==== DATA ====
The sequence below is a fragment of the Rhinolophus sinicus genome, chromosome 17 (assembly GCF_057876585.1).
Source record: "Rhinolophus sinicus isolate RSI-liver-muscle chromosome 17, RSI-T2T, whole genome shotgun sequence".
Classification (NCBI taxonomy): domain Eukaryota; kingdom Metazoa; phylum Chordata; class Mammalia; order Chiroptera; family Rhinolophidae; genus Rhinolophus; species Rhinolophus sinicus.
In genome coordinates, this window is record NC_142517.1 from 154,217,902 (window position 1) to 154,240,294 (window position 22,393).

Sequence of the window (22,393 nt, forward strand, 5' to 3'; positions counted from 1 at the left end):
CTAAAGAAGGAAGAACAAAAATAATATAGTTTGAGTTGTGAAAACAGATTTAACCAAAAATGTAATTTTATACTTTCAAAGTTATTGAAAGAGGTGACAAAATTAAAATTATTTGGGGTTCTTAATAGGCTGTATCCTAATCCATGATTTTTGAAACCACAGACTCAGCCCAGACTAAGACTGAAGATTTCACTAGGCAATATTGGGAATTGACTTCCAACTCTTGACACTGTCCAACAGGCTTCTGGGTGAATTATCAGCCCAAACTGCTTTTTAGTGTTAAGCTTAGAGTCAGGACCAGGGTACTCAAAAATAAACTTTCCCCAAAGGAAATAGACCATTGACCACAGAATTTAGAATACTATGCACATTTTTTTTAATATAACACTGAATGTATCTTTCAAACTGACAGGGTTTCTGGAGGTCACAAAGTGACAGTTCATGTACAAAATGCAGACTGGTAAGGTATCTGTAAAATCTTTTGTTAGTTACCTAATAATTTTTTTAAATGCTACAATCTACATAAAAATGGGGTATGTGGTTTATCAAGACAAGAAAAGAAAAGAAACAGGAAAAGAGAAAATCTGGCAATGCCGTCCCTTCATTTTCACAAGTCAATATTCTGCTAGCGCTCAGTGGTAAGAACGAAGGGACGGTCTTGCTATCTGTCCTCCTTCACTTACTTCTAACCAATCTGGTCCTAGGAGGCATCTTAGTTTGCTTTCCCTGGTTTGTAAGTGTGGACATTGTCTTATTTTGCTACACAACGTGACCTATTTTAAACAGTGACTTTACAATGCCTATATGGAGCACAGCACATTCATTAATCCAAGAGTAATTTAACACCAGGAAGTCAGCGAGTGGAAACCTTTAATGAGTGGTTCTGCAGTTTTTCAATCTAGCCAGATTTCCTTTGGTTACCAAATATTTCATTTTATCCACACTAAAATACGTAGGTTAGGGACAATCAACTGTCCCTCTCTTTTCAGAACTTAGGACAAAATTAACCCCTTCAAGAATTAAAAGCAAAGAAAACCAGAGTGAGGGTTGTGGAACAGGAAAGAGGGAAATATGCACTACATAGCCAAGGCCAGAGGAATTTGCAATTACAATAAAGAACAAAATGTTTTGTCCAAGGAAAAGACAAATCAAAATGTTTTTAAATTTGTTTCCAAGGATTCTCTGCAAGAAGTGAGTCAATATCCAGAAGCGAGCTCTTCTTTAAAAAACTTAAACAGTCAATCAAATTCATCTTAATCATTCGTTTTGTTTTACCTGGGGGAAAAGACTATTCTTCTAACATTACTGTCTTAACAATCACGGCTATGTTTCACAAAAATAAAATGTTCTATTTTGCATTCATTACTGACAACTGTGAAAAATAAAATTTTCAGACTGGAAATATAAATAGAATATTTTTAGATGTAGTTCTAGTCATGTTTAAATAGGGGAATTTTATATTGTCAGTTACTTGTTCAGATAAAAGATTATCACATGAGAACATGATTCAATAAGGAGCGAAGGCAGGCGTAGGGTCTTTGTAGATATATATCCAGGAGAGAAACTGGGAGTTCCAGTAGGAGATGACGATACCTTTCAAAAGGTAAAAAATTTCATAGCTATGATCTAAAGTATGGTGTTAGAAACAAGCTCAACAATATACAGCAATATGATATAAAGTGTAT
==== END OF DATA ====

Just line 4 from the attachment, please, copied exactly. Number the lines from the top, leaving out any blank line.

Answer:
In genome coordinates, this window is record NC_142517.1 from 154,217,902 (window position 1) to 154,240,294 (window position 22,393).